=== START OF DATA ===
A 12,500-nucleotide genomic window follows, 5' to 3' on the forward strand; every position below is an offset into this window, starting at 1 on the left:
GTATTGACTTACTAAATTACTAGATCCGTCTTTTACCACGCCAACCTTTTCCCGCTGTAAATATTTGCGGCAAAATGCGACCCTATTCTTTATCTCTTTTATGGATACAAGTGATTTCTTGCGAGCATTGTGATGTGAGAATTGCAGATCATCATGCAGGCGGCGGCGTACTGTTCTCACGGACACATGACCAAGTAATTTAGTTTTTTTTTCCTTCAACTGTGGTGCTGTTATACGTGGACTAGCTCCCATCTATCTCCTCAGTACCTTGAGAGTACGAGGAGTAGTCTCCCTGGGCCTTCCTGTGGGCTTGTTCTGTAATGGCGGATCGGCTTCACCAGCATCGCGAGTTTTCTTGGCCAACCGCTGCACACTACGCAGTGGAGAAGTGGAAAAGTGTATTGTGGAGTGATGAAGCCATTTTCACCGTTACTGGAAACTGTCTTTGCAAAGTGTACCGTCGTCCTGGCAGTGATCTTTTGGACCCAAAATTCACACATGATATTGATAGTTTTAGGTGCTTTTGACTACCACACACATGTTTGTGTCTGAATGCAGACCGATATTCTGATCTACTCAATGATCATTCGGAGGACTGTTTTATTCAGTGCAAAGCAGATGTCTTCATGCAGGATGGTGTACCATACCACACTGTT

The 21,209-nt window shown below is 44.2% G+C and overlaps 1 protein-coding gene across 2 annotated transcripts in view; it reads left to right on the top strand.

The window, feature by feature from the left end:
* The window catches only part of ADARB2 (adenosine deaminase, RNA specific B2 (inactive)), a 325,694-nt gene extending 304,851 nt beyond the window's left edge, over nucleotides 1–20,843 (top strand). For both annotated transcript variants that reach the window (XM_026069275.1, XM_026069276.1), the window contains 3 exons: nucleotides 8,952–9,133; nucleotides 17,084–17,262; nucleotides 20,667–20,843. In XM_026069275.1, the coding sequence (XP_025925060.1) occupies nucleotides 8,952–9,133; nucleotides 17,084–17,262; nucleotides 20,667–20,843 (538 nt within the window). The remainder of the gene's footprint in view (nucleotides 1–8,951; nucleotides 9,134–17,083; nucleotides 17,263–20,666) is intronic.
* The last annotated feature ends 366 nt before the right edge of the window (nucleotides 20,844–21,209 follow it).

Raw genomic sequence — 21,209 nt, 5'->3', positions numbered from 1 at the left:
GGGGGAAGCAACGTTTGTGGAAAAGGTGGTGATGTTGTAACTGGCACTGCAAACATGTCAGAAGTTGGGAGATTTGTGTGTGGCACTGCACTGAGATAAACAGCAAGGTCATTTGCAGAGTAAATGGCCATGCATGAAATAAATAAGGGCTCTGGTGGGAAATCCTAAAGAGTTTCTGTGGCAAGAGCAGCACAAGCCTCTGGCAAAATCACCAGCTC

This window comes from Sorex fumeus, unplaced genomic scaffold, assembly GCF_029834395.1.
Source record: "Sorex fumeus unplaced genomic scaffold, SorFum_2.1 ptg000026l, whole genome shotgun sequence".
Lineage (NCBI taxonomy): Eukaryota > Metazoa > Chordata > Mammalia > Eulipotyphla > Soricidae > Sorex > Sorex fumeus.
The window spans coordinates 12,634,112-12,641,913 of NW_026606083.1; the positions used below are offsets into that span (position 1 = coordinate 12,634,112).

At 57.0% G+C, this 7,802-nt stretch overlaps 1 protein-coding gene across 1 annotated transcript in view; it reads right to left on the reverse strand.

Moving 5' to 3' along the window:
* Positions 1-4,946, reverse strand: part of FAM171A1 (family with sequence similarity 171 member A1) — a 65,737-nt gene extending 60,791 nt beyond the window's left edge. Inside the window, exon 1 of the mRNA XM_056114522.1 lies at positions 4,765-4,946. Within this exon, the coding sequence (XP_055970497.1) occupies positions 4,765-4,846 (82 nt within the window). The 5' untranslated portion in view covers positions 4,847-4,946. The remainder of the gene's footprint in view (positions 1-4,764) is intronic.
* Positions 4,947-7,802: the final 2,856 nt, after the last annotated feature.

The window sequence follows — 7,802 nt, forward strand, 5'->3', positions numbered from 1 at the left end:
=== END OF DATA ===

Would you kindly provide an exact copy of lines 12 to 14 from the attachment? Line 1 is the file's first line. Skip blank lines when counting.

The window spans coordinates 12,634,112-12,641,913 of NW_026606083.1; the positions used below are offsets into that span (position 1 = coordinate 12,634,112).

At 57.0% G+C, this 7,802-nt stretch overlaps 1 protein-coding gene across 1 annotated transcript in view; it reads right to left on the reverse strand.

Moving 5' to 3' along the window: